Ulster Football Championship Preview
Last Updated: 15/05/17 7:26pm
Few would argue that the Ulster Championship is the most competitive of the provincial competitions and the action gets underway on Saturday.
The preliminary round meeting of Monaghan and Fermanagh in Clones will bring up the curtain on the 2017 edition and since 2009 only Tyrone, Donegal and Monaghan have won the Anglo-Celt Cup.
Will it again be one of these familiar faces celebrating in July or could a new champion emerge from the pack and stake their claim?
Much is made of Mayo's All Ireland famine, but they know something of the same hunger in Antrim, having endured a 66-year wait for an Ulster title and form would suggest there will be no change in 2017 either.
Having been promoted to Division 3 last year, a campaign that produced creditable victories over Sligo and Laois ultimately saw them relegated on points difference when they could only draw with Longford, the team who survived above them. They face a rejuvenated Donegal in their quarter-final in Ballybofey.
Kieran McGeeney's third Ulster Championship as Orchard County manager will commence in the stands following a 12-week sideline ban for an altercation with referee Joe McQuillan.
Having narrowly missed out on promotion to Division 2, they'll now face their neighbours Down in Newry in a June 4 quarter-final. They face a nervous wait for the game, with injury concerns around defenders Charlie Vernon, Brendan Donaghy and the talismanic Ciaran McKeever.
The county's first Division 1 league campaign in two decades ended in disappointment as the Breffni men fell through the trapdoor once again.
Nevertheless, competing against the best teams in the country, beating Mayo and drawing with Kerry and Monaghan will have brought this young team on a great deal.
New manager Mattie McGleenan is the man charged with delivering the county's first provincial crown since 1997.
Slaughtneil's achievements in the Club Championships have been the high point for Derry GAA this year, but it has come at a cost to the county team.
Missing players such as the McKaigues and Brendan Rogers because of their club's run, the Oak Leaf county endured some crushing defeats in Division 2 and ultimately were relegated on points difference in a three-way tie.
Derry will at least enjoy home advantage in their Ulster Quarter-Final as they welcome reigning Champions Tyrone on May 28, but the omens are not good, they have not beaten their neighbours in a competitive game since February 2011.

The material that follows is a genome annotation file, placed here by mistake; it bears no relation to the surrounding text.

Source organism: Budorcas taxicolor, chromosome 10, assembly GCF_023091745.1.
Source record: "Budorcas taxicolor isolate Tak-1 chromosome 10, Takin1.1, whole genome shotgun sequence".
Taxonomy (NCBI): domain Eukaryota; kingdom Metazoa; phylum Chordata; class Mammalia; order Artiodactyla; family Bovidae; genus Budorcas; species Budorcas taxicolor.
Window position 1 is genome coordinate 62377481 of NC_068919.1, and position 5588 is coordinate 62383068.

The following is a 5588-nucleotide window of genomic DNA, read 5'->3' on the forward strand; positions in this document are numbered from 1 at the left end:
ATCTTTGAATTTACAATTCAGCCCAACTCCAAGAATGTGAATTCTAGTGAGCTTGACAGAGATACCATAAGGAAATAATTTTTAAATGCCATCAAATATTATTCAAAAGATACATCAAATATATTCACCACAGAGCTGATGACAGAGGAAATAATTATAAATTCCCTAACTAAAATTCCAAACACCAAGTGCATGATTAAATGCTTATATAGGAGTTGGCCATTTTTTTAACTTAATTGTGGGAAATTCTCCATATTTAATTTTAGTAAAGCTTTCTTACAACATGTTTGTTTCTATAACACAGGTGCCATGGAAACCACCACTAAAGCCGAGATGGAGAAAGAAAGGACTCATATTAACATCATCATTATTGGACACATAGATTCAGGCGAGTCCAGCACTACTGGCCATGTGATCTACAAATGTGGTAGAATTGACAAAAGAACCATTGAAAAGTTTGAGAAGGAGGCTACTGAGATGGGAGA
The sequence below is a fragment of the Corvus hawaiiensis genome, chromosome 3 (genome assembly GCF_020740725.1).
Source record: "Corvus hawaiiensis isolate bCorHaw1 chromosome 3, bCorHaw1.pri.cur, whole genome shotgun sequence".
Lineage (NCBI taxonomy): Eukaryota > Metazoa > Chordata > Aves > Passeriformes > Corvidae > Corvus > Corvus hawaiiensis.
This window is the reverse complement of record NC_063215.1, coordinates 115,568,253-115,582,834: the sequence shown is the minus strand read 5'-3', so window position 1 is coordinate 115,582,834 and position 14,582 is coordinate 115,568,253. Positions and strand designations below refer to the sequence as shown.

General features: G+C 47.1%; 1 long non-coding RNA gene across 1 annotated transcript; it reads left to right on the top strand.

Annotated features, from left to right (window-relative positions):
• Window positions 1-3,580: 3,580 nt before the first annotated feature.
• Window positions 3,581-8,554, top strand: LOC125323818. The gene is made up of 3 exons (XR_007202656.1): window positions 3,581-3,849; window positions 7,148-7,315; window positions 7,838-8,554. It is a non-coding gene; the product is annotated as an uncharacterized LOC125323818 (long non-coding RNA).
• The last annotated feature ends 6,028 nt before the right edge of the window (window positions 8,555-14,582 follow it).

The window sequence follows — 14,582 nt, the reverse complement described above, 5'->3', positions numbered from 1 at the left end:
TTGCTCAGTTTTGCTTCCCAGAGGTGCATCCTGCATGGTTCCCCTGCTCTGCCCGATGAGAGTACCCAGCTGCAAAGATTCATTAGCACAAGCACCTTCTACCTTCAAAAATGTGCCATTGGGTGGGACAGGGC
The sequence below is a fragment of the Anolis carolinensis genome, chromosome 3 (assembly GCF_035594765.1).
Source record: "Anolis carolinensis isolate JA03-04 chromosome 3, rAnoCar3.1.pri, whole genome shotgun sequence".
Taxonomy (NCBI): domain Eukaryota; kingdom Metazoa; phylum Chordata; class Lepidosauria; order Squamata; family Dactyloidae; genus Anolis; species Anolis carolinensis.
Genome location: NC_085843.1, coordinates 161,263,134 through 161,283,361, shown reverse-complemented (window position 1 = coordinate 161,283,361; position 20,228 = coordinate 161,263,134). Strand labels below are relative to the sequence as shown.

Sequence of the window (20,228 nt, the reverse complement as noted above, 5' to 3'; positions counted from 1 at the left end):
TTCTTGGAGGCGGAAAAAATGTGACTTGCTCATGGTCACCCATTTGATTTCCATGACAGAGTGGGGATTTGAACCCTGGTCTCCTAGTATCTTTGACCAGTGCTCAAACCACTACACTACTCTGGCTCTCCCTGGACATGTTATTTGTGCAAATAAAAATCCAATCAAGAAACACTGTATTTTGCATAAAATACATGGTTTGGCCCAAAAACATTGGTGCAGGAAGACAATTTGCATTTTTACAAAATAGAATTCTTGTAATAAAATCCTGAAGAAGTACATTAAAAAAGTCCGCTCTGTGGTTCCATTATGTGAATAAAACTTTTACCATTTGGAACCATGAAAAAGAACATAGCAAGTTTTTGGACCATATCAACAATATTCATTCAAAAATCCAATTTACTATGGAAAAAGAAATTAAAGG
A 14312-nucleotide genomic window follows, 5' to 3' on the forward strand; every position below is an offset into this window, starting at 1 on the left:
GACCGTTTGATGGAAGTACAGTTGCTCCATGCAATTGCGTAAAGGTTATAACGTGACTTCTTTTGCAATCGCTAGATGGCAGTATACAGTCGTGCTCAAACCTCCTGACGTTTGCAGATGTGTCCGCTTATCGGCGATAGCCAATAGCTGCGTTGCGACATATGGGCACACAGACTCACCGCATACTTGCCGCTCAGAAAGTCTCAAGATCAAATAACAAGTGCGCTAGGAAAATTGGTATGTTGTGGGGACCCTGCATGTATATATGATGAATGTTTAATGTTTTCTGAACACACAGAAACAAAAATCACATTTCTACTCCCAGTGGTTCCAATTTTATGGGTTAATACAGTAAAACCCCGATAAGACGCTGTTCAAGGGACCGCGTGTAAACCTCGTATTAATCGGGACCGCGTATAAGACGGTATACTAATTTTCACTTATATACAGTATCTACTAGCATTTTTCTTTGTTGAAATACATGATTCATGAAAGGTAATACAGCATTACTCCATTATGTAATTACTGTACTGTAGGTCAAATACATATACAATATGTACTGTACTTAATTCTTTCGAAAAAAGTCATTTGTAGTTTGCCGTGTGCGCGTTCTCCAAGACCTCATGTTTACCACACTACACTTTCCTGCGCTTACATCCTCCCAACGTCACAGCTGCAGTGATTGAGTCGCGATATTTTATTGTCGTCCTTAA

The 2012 All Ireland Champions come into this year's Championship heavily fancied to make an impact following a third-placed finish in Division 1.
The addition of several young players has rejuvenated a squad that suffered high-profile retirements over the winter, and the form shown by the likes of Michael Murphy and Patrick McBrearty suggests that Donegal will have a major say in the destination of the Anglo-Celt Cup. Assuming both navigate through their Quarter-Finals, the meeting of Donegal and Tyrone on June 18 could be one of the clashes of the summer.
The Mournemen come into 2017 in hope rather than expectation, but they do have some cause for confidence.
An away draw with Cork and victories over Meath and Derry ensured that unlike their Ulster rivals in Derry and Fermanagh, they survived in Division 2 and they'll now welcome an Armagh team to Newry which could be shorn of key personnel.
Most bookmakers are favouring their opponents, but Down have always been happy to upset the odds.
Pete McGrath's side face an extremely tough start to their 2017 campaign as they come up against a Monaghan side who have shown exceptional form in Division 1 this year.
In contrast the Erne county mustered only one win back in February, and as such were relegated as the bottom team in Division 2. The form shown by Fermanagh in 2015 suggests that on their day they can challenge most teams, but as it has been on many occasions before, the qualifiers may be their best path to progress.
Having served up a pulsating Ulster Semi-Final classic last summer against Donegal, Monaghan's year turned in just a couple of weeks as they suffered defeats in the replay and then to Longford in the qualifiers.
Any notion that the team might be in decline has been dispelled with just two defeats in Division 1 and most encouragingly the emergence of Jack McCarron as a scoring forward who can carry some of the burden placed on Conor McManus in the past.
Mickey Harte begins his fifteenth year as manager, as he began his first, facing Derry in a quarter-final.
The reigning champions are favourites to deliver their manager's sixth provincial title, despite the fact that both Donegal and Monaghan finished higher in Division 1 of the league.
Even though there was much speculation over the winter to the contrary, Sean Cavanagh returns for another year and with more members of the All-Ireland winning U21 team established in the side the Red Hand men will challenge for their first title retention since 2010.
Peter Canavan - I think Monaghan will win the Ulster Championship. They're on the easier side of the draw avoiding Tyrone and Donegal - Malachy O'Rourke will have them primed for an Ulster Final.
They not only possess the most clinical forward in the province (Conor McManus) but also two of the brightest prospects in Jack McCarron and Conor McCarthy.
Paul Earley - It's a rejuvenated Donegal to win Ulster for me. Very impressive during the league campaign and finished it strongly, which is always a good sign.
New players have added pace and enthusiasm and the team looks well balanced. Tyrone's poor finish to the league campaign has raised questions about their ability to take the next step. Expect to see a Donegal v Monaghan final which is always very close with Donegal edging it.